Intellectual property infringement is becoming an increasing risk to organisations. When assessing that risk, organisations should consider the protections under the Copyright Act and Trade Mark Act and the limitations of those protections.
A recent Federal Court of Australia Case exposed such limitations. This case found that charity organisation, Greenpeace’s use of energy company, AGL’s registered trade mark in an environmental campaign did not constitute copyright infringement and/or trade mark infringement.
The purpose of Greenpeace’s environmental campaign against AGL arose from Greenpeace’s concern that AGL had successfully persuaded consumers in Australia that it is an environmentally responsible energy provider, a claim which Greenpeace challenged.
Greenpeace subsequently commissioned a report which found that AGL claims it is the “biggest ASX-listed investor in renewable energy” when Greenpeace’s research showed that AGL continues to operate coal fired power stations and intends to keep operating those power stations until 2048.
On 5 May 2021, Greenpeace launched a media campaign against AGL in an effort to educate consumers about, what Greenpeace considered to be, ALG’s poor environmental practices.
The media campaign included the following categories of publications:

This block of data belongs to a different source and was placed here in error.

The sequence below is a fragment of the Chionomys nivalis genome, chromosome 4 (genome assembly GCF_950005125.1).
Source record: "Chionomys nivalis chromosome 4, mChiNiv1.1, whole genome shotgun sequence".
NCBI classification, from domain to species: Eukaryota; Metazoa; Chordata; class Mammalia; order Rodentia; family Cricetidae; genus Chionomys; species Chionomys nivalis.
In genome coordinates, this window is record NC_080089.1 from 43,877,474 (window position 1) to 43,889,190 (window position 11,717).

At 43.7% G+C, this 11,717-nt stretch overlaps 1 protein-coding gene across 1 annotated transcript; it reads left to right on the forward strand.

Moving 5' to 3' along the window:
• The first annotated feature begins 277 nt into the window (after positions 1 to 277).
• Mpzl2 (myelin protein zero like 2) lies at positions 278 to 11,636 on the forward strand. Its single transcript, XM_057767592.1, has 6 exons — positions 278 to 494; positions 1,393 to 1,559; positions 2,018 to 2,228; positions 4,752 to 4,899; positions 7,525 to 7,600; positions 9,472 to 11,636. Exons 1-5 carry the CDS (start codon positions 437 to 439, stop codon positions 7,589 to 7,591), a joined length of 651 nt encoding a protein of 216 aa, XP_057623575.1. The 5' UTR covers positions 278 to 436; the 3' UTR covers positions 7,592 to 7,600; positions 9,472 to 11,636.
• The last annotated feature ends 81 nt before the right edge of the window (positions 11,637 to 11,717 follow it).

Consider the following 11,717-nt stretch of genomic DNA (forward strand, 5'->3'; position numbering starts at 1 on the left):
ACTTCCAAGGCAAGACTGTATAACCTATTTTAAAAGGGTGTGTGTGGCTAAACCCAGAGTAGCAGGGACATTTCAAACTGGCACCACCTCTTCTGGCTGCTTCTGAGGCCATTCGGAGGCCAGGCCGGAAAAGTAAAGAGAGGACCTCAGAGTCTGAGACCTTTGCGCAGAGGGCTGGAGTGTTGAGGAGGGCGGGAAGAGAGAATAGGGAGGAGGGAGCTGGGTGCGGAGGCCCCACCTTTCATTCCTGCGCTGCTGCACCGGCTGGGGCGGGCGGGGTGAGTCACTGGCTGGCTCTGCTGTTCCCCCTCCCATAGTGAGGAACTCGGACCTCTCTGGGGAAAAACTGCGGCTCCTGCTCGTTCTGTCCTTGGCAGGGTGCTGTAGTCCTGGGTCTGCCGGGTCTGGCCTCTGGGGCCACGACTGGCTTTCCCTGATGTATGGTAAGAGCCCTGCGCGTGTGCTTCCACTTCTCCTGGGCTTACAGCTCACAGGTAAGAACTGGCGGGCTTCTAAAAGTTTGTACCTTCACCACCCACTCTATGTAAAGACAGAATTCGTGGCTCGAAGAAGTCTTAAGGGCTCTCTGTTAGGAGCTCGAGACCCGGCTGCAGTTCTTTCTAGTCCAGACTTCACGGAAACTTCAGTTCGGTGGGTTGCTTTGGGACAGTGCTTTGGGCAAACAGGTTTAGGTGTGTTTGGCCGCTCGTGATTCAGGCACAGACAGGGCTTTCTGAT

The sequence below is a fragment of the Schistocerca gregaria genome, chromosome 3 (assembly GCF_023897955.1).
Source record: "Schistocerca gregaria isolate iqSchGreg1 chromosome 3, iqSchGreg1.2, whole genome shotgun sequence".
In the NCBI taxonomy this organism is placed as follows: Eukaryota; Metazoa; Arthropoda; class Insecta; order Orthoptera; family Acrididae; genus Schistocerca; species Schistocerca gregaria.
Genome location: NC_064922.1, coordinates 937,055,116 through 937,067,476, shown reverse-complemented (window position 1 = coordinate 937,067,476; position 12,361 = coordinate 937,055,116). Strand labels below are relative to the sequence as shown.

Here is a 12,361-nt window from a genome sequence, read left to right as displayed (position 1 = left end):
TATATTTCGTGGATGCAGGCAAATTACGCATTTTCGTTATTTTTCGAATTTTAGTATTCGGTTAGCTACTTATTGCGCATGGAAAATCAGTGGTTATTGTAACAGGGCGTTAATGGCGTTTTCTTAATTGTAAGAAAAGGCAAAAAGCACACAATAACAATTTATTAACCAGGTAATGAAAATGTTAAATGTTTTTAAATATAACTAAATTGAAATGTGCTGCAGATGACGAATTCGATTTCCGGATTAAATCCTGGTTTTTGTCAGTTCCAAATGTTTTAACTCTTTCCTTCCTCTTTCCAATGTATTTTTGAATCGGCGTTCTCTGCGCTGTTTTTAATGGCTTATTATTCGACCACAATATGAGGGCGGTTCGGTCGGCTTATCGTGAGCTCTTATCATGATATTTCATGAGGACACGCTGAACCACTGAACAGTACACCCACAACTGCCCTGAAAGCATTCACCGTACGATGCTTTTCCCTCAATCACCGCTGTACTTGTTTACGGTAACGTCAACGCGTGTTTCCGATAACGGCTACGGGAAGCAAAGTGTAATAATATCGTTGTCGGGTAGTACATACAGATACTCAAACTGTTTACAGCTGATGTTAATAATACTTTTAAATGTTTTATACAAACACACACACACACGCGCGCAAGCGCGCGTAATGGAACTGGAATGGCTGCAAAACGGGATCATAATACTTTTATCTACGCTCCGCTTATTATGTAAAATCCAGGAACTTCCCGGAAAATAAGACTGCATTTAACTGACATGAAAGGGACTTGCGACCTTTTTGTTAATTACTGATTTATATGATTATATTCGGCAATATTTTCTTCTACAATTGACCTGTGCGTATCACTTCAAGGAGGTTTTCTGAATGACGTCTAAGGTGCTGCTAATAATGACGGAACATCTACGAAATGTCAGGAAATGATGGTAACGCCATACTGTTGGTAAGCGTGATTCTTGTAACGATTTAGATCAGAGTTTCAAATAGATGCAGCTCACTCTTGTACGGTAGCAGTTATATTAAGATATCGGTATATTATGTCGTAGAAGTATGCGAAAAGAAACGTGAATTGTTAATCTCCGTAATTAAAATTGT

The publications included a modified version of AGL’s logo, which is a registered trade mark.
An example of an online banner can be seen below:
Source of image: AGL Energy Limited v Greenpeace Australia Pacific Limited  FCA 625
The copyright work in issue was AGL’s logo.
Greenpeace relied on two defences, known as the “fair dealing” defences under sections 41 and 41A of the Copyright Act 1968 (Cth) (Copyright Act).
Section 41 allows a fair dealing with (amongst other things) artistic work or an adaptation to be used if it is for criticism or review.
Section 42 allows a fair dealing with (amongst other things) artistic work or an adaption to be used for parody or satire. This means that a party may use artistic work “to expose, denounce or deride vice”, often in the context of a humorous or ridiculous juxtaposition.
A fair dealing refers to (among other things) the true purpose (that is, the good faith, the intention and the genuineness) of the critical work as opposed to attempting to profit unfairly from another party’s work.
AGL contended that Greenpeace infringed its trade mark in the AGL logo and contravened the Trade Marks Act 1995 (Cth) (Trade Marks Act) by using a modified version of the AGL logo in online banner advertisements and street posters.
AGL argued that Greenpeace’s use of the modified logo fell within the scope of classes in which AGL’s trade mark was registered, specifically educational services and scientific services.
Greenpeace denied infringing AGL’s trade mark on the basis that:
The Court held that:
The Court found (amongst other things):
The Court said that (among other things):
The information in this publication is of a general nature and is not intended to address the circumstances of any particular individual or entity. Although we endeavour to provide accurate and timely information, we do not guarantee that the information in this article is accurate at the date it is received or that it will continue to be accurate in the future.